Precious metals continued their consolidation this week, with gold drifting off $10 to $1195 as of last night, and silver by $0.42 to $15.85. Intra-day trading ranges are relatively tight with buyers of physical metal on the dips and sellers of paper contracts capping rises.
There is little doubt that the global economic outlook, with China's economy slowing and earlier expectations for US growth trimmed back, is affecting sentiment. An analyst's note from Morgan Stanley forecast lower gold prices for the next two years, on the basis that negative bond rates elsewhere will continue to drive flows into US credit, continuing dollar strength.
There is an underlying argument that quantitative easing is not working, and zero interest rates are not preventing deflation. That being the case, there are many fund managers who are not only bullish on the US dollar in currency markets, but they believe its purchasing power in terms of goods and services is likely to increase. If this analysis is correct, then, it follows that gold priced in dollars will continue to fall.
Whether or not this undermines the gold price in the short-term remains to be seen, but empirical evidence tells a very different story. The situation in Germany and Austria in 1919 was similar, in that massive monetary stimulation failed to improve the economic outlook, and the overwhelming public opinion was that prices would fall. In other words, the purchasing power of the mark and crown respectively was expected to rise. As we know, the reverse was true with both currencies collapsing entirely a few years later.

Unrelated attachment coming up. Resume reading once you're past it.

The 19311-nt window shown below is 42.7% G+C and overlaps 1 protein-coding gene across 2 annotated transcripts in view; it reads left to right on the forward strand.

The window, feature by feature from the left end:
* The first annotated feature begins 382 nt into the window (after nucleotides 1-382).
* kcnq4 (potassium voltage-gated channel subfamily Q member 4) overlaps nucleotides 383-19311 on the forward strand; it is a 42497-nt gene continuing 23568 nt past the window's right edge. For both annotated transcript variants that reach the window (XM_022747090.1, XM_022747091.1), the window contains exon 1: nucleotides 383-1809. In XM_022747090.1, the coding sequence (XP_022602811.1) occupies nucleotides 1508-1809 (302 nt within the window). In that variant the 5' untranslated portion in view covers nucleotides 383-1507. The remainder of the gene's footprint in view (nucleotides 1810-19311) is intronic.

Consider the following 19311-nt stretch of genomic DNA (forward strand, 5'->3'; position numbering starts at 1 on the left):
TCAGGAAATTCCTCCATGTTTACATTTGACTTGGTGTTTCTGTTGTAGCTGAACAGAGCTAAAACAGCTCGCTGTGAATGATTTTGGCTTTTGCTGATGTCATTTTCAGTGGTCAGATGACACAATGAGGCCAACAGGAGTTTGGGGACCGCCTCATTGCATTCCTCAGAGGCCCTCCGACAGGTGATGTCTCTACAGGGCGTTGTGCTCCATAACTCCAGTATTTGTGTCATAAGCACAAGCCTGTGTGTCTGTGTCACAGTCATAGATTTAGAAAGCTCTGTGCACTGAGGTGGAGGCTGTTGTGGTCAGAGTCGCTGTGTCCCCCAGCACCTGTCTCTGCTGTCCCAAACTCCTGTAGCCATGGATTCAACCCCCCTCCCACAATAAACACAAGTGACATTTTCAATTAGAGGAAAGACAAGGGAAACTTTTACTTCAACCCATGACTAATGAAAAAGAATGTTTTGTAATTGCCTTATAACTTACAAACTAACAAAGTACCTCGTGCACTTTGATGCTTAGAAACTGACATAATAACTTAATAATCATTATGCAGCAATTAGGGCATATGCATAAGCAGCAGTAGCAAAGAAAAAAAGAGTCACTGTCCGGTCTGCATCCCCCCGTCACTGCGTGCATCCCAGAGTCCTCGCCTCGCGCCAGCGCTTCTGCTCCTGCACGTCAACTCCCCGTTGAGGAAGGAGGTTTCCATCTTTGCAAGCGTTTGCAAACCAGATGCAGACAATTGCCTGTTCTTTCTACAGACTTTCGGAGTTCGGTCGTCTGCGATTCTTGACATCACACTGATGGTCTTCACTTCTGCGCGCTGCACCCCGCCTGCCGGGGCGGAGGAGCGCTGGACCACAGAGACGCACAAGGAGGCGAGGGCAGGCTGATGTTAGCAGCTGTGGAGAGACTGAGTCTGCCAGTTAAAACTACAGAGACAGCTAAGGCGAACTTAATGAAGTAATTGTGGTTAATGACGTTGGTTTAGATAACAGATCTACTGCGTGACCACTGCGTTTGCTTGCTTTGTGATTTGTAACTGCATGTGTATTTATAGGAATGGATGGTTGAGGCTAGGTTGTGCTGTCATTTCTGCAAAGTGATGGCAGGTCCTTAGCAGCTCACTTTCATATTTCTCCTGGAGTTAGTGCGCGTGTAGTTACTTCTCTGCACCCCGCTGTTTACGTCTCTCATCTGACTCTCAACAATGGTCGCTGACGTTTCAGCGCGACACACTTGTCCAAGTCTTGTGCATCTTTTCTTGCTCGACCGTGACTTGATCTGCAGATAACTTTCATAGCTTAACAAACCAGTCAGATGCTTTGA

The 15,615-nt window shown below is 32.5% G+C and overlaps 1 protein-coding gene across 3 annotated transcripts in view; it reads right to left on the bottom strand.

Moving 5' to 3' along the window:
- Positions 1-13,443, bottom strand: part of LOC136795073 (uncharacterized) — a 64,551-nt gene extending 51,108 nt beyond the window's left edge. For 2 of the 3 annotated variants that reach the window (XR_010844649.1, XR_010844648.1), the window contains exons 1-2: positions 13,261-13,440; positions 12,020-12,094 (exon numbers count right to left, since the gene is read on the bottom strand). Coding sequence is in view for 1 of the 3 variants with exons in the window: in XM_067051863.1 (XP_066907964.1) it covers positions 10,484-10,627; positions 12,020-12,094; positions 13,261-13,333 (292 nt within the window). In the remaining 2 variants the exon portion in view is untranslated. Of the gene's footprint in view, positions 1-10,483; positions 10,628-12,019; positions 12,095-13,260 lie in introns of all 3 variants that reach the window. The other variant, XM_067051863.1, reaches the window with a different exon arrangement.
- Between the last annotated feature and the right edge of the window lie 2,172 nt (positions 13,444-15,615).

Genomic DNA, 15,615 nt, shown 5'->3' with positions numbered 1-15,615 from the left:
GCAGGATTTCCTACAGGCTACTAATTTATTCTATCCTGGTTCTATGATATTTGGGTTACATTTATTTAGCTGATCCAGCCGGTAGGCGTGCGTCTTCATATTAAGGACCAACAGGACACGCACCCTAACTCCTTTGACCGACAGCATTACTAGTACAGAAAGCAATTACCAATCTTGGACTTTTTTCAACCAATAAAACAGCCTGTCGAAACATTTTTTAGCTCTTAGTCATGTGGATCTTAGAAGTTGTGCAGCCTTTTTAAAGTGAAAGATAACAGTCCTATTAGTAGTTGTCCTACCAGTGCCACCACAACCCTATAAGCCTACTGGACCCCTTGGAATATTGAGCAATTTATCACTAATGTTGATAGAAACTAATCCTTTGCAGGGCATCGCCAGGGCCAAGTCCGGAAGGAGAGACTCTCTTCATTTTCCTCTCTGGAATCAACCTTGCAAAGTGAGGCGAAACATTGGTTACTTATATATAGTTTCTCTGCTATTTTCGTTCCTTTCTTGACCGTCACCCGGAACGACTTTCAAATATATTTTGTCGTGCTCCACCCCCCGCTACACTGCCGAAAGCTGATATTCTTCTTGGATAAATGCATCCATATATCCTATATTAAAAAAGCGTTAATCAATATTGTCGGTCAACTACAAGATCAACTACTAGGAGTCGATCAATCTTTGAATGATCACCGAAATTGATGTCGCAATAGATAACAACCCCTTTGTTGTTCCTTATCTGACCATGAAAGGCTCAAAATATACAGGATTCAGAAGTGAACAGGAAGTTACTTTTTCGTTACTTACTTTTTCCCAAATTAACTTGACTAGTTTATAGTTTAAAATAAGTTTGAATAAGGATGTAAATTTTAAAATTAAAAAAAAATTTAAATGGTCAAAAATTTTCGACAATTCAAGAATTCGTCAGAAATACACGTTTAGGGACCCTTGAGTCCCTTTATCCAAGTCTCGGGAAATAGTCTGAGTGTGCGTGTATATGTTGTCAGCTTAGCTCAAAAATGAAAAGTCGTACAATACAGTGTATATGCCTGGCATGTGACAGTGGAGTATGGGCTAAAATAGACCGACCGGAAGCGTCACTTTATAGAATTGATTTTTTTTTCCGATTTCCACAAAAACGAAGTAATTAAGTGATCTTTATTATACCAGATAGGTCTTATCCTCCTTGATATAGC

The fact that Germany and Austria were dealing with a post-war slump and the conditions today are inherently financial does not invalidate the comparison. When inflating the money supply fails to stimulate an economy, people will logically believe deflationary forces are greater than inflationary forces, when the likelihood of a currency collapse has actually increased. We appear to be at this point in time.
The result is that on Comex the hedge funds have maintained above-average short positions in gold, allowing the bullion banks to reduce theirs. In silver Open Interest has rocketed up to all-time highs as shown in the chart below.
It appears from Commitment of Traders* data that most of the increase in Open Interest this year has been in spread positions by both swaps and managed money categories. This indicates that poor underlying liquidity is contributing to price differentials across different contract maturities.
Last week, the Shanghai Gold Exchange delivered 49.95 tonnes of gold into public hands, an increase of 44.7% on the previous week.
UK: CBI Industrial Trends.
Japan: Large retailers Sales, Retail Sales.
UK: Nationwide House Prices, BBA Mortgage Approvals, GDP (1st Est.), Index of Services.
US: S&P Case-Shiller Home Price, Consumer Confidence.
Eurozone: M3 Money Supply, Business Climate Index, Consumer Sentiment, Economic Sentiment.
UK: CBI Distributive Trades.
US: Core PCE Price Index, GDP Annualised (1st Est.), Pending Home Sales, FOMC Fed Funds Rate.
Japan: Industrial Production.
Japan: Consumer Orders, Housing Starts, CPI Core, Real Household Spending, Unemployment.
Eurozone: Flash HICP, Unemployment.
US: Core PCE Price Index, Employment Cost Index, Initial Claims, Personal Income, Personal Spending, Chicago PMI.
UK: BoE Mortgage Approvals, Net Consumer Credit, Secured Lending, CIPS/Markit Manufacturing PMI, M4 Money Supply.
US: Manufacturing PMI, Construction Spending, ISM Manufacturing, Vehicle Sales.
*The Commitments of Traders (COT) reports provide a breakdown of each Tuesday's open interest for markets in which 20 or more traders hold positions equal to or above the reporting levels established by the Commodity Futures Trading Commission.
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